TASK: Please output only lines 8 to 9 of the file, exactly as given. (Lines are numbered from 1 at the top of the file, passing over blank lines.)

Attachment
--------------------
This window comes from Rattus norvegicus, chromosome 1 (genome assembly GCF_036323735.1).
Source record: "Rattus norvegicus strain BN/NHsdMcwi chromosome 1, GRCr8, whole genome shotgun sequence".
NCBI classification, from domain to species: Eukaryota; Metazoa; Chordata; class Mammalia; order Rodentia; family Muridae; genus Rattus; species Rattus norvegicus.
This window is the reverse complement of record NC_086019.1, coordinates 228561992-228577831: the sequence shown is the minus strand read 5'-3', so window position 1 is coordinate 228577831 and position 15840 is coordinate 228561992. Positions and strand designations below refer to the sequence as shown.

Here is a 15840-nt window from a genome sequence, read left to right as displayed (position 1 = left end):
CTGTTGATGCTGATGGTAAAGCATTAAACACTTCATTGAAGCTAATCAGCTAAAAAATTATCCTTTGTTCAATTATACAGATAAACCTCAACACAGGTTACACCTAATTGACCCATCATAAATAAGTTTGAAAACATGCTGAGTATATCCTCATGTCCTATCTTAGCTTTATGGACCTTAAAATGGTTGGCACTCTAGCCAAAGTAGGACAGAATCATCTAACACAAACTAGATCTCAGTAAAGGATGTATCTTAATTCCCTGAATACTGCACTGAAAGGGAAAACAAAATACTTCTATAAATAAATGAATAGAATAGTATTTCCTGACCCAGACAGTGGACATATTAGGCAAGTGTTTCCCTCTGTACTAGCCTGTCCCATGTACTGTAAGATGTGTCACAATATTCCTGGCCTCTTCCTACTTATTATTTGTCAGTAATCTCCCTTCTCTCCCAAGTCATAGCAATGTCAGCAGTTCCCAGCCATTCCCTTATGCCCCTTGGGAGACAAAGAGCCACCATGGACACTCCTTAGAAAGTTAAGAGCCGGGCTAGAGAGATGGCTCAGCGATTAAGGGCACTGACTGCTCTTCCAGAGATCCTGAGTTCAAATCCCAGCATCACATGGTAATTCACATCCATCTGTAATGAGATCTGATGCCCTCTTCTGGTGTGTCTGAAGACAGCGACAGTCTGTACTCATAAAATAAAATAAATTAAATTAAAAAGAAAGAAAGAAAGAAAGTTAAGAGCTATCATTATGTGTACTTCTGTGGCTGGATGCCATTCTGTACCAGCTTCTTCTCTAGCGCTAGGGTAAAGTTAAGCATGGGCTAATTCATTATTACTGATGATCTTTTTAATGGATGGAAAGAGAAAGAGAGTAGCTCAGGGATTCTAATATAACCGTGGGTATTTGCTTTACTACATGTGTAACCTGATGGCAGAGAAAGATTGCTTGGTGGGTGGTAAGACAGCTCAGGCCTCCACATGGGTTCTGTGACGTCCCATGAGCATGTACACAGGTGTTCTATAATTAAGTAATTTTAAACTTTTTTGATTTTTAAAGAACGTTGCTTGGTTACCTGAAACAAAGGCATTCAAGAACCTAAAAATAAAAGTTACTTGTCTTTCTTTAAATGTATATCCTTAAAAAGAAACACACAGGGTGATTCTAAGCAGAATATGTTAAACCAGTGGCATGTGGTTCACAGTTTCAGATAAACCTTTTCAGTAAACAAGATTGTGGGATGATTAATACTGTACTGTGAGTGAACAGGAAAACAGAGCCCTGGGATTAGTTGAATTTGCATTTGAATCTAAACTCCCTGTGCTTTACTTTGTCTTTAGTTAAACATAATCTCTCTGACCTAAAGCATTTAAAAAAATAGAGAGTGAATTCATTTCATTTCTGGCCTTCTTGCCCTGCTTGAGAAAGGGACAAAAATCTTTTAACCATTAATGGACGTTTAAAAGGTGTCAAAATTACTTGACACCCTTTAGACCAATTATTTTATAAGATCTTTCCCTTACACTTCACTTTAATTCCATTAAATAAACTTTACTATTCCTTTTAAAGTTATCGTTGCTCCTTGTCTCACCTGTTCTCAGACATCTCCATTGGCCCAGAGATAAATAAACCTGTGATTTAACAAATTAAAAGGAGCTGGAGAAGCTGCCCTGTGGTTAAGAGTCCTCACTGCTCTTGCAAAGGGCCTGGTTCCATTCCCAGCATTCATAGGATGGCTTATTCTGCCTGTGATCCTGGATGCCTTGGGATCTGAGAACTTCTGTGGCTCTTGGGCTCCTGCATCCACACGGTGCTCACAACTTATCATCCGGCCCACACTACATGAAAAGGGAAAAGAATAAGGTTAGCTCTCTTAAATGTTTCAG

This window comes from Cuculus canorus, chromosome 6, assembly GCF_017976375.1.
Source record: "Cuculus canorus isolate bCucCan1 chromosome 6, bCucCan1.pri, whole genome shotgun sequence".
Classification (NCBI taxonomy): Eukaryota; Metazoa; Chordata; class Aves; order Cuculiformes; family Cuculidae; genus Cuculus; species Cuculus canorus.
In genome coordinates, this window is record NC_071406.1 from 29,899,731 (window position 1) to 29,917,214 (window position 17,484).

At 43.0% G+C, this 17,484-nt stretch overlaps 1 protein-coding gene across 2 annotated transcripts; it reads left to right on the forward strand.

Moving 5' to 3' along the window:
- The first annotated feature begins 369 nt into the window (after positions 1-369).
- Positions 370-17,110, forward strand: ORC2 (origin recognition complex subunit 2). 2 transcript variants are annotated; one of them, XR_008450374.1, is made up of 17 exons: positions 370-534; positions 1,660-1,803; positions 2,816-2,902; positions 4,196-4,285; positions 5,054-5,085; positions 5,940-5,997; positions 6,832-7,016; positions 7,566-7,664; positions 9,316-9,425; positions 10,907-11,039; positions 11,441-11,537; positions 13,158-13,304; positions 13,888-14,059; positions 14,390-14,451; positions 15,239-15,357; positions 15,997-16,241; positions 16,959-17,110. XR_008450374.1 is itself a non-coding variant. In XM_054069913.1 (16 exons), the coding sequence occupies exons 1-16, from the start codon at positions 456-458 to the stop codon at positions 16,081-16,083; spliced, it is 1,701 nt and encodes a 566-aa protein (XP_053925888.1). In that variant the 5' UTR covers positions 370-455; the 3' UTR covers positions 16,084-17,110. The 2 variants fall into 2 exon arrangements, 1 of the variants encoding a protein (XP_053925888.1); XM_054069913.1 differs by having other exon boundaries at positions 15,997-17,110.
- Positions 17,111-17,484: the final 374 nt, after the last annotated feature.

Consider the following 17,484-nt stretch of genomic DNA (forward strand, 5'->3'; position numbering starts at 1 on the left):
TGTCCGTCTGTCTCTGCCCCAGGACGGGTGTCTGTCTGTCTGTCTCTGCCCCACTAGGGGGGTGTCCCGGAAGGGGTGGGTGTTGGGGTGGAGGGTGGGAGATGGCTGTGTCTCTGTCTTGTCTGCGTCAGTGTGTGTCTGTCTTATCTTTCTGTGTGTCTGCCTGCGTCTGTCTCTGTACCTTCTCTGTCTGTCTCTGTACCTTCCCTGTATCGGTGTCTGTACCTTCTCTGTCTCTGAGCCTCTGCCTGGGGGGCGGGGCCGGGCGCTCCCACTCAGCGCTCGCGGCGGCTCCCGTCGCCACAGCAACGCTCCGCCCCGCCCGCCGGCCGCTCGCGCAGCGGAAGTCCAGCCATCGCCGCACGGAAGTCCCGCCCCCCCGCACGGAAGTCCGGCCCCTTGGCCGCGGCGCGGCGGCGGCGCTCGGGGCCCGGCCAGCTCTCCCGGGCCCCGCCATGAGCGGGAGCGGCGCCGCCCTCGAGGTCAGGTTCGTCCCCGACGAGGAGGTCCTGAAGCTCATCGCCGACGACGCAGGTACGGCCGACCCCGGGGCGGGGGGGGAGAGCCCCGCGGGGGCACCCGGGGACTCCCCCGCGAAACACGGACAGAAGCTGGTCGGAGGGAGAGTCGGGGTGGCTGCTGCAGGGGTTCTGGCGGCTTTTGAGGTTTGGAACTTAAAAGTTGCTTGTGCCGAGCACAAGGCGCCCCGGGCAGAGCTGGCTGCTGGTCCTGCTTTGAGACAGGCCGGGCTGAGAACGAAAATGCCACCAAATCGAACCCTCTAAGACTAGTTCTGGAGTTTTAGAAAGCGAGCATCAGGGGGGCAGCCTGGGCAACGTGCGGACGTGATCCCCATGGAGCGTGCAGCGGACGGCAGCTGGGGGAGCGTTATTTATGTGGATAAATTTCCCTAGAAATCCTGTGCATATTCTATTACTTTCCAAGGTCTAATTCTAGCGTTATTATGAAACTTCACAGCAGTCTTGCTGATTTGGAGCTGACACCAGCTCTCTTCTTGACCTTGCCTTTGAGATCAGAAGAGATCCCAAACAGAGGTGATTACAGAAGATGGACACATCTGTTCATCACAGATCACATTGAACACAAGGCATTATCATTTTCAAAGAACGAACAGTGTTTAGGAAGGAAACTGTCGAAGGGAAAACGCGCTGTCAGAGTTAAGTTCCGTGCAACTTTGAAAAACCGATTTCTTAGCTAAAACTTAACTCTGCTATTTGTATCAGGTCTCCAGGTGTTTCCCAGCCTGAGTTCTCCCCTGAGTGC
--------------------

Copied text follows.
Source record: "Cuculus canorus isolate bCucCan1 chromosome 6, bCucCan1.pri, whole genome shotgun sequence".
Classification (NCBI taxonomy): Eukaryota; Metazoa; Chordata; class Aves; order Cuculiformes; family Cuculidae; genus Cuculus; species Cuculus canorus.